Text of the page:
"We are not replacing the more expensive targets, we are producing a surrogate that is threat-credible and can be used in its place," Manley added. "If you place the two side-by-side, they can simplistically be compared like a 1972 Volkswagen bug, and the other is a Maserati from a maximum performance perspective, and that is why you are paying more. But during these tests, all you are doing is transporting passengers from here to there; you are not racing. At the end of the day, the customer only cares about if they are successful, if it has low costs and we have a target to shoot at that meets their performance requirements."
On June 6, a PAC-3 (MSE), missile successfully engaged, intercepted and destroyed a second Zombie low-cost threat representative target during a flight test at White Sands Missile Range, N.M.
Two PAC-3 (MSE) missiles ripple fired against an advanced Zombie tactical ballistic missile target. The first MSE missile successfully engaged and destroyed the tactical ballistic missile target while the second missile self-destructed as planned.
"Zombie was a great accomplishment from different offices working together to generate a viable alternative target from that of the more costly Juno target," said Lawrence Abrams, LTPO assistant project manager for Strategic Planning, "Although the community at large recognized that the alternative target would not meet all the target requirements, collectively it was agreed that critical elements were being met and allowed for use of a significantly lower cost target."
Manley said the idea his team started out with, is knowing that existing target inventories that have been used in the past are going away or have already been shot. These 'legacy' target systems are no more and what was left were targets with more capability than what the tester needed.
"So, the idea behind our approach is to develop a whole new suite of targets that utilize old rocket motors that the Army has already invested money in and developed and have no future planned usage," Manley said. "We are taking them and retrofitting and reconfiguring them to fly in a manner for which they were not designed. But at the end of the day, when you are flying ballistic missile targets, the performance requirements can be simplified from much more complicated requirements."
Manley said when he was given the division in 2009, he had two employees, no budget and no programs. One of the first things he did was look at the mission and SMDC's role in the Army. Being in the missile defense arm of the SMDC Tech Center, he took a look at what the PATRIOT Missile System is going to shoot in the next five years as a target. He then asked what his division can do to help out in the test arena and help PATRIOT be successful.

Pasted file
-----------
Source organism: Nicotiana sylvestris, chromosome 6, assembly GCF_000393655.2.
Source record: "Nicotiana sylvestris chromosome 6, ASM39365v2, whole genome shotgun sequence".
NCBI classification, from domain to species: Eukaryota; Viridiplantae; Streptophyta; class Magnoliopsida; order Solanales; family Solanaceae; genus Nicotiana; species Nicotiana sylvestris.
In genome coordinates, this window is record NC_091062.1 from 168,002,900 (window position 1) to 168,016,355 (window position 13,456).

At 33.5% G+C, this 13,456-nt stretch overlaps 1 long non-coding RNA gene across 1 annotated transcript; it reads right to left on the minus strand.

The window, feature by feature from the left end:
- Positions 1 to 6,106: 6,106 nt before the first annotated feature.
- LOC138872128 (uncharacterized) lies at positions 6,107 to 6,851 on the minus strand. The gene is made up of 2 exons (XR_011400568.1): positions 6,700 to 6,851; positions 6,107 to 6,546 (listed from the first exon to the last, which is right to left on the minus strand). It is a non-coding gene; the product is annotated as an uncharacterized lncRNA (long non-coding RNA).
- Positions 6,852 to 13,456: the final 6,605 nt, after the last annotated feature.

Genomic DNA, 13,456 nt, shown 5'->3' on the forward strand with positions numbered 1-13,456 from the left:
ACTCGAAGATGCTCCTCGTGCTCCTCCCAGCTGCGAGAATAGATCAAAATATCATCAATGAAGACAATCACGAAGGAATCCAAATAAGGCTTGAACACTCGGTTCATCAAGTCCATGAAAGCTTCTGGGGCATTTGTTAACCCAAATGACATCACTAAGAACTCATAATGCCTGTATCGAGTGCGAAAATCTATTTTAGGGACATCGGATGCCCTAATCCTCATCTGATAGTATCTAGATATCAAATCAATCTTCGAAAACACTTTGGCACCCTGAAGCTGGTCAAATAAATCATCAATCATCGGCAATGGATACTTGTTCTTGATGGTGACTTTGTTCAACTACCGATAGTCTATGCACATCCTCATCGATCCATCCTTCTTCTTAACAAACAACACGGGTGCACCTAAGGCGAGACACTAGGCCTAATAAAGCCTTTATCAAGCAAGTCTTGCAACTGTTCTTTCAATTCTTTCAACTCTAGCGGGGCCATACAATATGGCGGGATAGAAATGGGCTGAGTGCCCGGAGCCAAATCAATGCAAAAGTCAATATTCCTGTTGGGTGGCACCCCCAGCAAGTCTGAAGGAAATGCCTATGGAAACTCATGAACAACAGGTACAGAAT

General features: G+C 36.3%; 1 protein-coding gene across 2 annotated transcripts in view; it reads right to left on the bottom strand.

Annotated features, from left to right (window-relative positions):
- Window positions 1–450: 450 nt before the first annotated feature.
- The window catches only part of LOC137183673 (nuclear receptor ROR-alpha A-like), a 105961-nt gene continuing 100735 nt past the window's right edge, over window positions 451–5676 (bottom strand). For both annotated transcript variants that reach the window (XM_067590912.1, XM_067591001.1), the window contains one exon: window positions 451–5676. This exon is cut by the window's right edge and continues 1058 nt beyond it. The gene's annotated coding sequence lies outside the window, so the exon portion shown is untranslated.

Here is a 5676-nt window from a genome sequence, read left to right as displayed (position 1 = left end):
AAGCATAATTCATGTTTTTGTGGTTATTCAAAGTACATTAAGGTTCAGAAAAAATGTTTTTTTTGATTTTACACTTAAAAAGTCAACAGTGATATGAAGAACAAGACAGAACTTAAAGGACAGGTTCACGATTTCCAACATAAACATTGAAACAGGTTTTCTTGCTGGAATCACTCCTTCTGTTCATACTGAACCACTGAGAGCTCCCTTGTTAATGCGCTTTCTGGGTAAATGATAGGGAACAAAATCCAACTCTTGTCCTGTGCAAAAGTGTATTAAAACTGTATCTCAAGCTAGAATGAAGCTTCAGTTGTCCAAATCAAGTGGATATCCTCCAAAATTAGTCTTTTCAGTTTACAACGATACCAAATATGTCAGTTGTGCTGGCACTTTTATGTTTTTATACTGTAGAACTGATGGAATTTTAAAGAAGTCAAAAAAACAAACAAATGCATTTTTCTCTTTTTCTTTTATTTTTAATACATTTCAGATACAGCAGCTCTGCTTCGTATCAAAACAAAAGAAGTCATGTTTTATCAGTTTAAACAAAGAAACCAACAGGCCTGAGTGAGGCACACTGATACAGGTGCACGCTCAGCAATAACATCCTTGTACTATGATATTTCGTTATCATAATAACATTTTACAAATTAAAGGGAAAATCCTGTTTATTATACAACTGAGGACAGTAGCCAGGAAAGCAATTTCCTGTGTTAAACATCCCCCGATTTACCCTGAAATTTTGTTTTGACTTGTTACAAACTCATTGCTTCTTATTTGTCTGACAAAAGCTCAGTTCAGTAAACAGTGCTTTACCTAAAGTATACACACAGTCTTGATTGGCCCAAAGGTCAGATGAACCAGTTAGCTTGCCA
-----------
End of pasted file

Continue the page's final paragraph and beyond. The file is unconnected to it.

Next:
"As we looked around, we had an issue where legacy targets had either been shot up in the execution of tests over the past 15 years, don't exist, or don't meet testing requirements," Manley said. "What we are left with is the high-performance targets with substantially higher costs. There is a better way to approach target development. By focusing on what the missile defense system's needs are, in this case PATRIOT's needs, performance and cost control can be traded to reach the optimum solutions that meet the program needs."
The PATRIOT missile system's PAC-3 (MSE) missile, along with the PAC-3, are two of the world's most advanced, capable and reliable theater air-and-missile defense interceptors. They are designed to defeat advanced tactical ballistic and air breathing threats.
As the most technologically advanced missiles for the PATRIOT air-and-missile defense system, PAC-3 and MSE missiles significantly increase the system's firepower, allowing 16 PAC-3s or 12 MSE missiles to be loaded in place of four Patriot PAC-2 missiles on the launcher. The PAC-3 MSE missile is packaged in a single canister that stacks to provide more flexibility for warfighters in the field.
"From our mission perspective, we are looking for solutions to allow our customers to save money in the target's arena, so they can increase the amount of testing opportunities and ultimately be successful," Manley said. "We are playing a role in getting the PAC-3 MSE to production and ultimately fielded where the latest interceptor will protect our troops in the field."
Boyd said the LTPO is investing in the Zombie target program for the long haul and expects to be using these low-cost targets for many years to come. The LTPO is already experiencing a push for higher performance testing with more limited budgets and Zombie will help fulfill that goal.
"The addition of the Zombie target to the LTPO stable is an important development for the LTPO," said Dennis Boyd, LTPO. "The LTPO testing philosophy is to select the lowest cost target that meets the key target performance requirements. The addition of the Zombie to the PATRIOT target stable enables the LTPO to meet mission requirements at a lower cost where the savings are applied to other lower priority program funding requirements."
Boyd said that past tests of the PAC-3 MSE interceptor have required the high-cost Juno target to meet the test objectives, and in the recent 7-5 flight test conducted on June 6, LTPO was able to meet all of the MSE flight test objectives with the much lower cost Zombie target. He said the result was a savings of 60 percent over previous target costs and future target design-to-cost goal should result in an even higher percentage of savings.
"The LTPO has a very full test schedule that requires very careful coordination of assets," Boyd said. "Scheduling of the first two Zombie targets provided some challenges, though the challenges were similar to that of most target development programs, they were workable and LTPO is ultimately happy with the result."
Boyd mentioned the success of the second Zombie launch. He said that the launch was one more step in making the PAC-3 (MSE) operational.
Everyone involved talked about how the low-cost targets will save money during shrinking budgets and they all agreed the program's ultimate goal is to speed up the deployment of systems designed to protect Soldiers, sailors, airmen and Marines who are defending the nation.
"This is such an innovative approach in this fiscal environment to tackling such a huge problem which is managing target costs within the missile defense community," Bodrick said. "In this fiscal environment, this kind of innovation and forward thinking is going to allow us to not only be able to help the U.S. missile defense capability, but also our allies.
"The SMDC Technical Center is at the forefront of providing the kind of missile defense testing capability to really save the Army a lot of money on its targets," he added. "If we are really able to get this thing rolling, I think it will be a big plus for the command and for the nation."